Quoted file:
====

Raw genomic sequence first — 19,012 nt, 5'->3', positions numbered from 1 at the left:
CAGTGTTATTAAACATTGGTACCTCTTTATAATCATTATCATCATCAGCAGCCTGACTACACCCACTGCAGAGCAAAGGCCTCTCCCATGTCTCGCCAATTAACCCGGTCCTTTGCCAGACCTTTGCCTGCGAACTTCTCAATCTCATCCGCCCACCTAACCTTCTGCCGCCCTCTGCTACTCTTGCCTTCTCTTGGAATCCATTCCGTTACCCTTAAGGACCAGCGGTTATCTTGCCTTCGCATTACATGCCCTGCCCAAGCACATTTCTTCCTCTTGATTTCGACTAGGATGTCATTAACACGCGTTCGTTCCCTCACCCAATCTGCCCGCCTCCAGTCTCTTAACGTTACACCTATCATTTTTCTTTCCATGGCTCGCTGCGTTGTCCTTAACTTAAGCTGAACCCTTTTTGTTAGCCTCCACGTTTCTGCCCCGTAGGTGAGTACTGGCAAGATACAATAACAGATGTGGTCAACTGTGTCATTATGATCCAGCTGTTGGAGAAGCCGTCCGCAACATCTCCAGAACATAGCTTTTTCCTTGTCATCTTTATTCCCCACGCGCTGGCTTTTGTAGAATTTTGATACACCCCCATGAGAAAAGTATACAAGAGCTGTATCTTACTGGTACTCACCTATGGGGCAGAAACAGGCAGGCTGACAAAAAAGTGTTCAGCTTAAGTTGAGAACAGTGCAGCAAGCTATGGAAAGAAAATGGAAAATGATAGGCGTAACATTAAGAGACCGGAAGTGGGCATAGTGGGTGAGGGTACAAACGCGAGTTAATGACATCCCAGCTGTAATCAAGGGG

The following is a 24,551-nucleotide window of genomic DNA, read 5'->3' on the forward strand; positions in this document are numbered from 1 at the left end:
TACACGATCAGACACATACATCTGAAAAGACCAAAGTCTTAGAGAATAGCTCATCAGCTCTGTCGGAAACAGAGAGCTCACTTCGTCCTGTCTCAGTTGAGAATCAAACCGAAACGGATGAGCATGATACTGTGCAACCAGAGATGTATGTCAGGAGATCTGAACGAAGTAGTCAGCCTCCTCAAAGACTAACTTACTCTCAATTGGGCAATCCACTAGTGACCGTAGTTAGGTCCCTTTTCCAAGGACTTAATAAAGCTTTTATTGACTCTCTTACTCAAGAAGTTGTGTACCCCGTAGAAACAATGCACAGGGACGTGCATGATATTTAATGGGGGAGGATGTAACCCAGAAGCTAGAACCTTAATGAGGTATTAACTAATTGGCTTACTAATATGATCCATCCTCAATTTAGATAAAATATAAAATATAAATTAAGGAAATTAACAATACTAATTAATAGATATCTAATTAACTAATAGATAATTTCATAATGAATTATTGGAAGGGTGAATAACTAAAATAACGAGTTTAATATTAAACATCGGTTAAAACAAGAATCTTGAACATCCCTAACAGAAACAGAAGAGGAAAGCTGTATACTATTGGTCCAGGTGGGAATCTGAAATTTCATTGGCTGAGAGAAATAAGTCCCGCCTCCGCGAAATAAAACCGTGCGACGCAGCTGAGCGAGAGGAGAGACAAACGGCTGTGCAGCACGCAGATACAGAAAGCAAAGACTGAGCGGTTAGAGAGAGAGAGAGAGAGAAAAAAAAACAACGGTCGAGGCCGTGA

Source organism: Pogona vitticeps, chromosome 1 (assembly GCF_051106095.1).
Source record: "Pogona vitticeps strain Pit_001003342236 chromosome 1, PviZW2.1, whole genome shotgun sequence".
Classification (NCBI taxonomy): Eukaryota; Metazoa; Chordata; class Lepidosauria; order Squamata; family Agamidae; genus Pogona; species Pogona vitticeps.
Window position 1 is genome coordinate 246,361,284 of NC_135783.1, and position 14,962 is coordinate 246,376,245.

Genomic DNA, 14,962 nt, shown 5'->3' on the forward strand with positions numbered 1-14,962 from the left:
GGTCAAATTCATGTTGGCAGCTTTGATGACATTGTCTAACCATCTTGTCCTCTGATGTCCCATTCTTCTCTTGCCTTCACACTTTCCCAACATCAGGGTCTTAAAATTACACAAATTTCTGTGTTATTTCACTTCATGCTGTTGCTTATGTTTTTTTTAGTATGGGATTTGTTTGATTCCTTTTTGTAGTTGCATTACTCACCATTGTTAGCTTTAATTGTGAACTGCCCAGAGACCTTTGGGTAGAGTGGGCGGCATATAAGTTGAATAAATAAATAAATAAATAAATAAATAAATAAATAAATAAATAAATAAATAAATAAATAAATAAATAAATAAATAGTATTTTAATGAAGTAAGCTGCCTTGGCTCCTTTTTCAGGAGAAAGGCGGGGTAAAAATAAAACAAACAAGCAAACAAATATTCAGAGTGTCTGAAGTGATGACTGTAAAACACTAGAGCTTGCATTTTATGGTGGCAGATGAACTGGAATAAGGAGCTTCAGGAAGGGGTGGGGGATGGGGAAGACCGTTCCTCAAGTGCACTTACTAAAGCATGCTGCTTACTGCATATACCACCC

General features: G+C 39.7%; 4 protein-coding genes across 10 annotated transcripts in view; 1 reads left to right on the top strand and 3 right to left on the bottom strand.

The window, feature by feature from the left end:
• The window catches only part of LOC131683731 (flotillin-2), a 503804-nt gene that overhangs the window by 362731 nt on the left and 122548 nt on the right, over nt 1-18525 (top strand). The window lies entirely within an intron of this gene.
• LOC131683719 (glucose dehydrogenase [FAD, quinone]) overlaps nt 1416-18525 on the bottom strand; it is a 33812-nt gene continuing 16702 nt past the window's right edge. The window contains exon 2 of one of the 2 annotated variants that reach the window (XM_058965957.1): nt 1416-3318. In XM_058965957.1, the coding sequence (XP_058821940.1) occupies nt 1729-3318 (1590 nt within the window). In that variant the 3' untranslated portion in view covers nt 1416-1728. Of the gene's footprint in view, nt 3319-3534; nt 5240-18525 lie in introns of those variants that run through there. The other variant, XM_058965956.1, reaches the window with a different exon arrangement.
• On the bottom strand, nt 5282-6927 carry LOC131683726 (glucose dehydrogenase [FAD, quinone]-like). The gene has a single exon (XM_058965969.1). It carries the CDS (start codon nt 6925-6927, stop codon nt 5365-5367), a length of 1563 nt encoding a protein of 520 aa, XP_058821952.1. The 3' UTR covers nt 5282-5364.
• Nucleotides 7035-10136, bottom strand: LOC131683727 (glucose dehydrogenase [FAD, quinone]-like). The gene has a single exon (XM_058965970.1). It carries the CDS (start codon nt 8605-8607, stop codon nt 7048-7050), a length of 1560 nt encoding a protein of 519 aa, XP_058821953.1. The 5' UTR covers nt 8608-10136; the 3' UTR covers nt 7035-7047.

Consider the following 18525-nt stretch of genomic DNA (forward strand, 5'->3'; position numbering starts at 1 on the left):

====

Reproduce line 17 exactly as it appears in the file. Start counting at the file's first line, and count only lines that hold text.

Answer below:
Consider the following 18525-nt stretch of genomic DNA (forward strand, 5'->3'; position numbering starts at 1 on the left):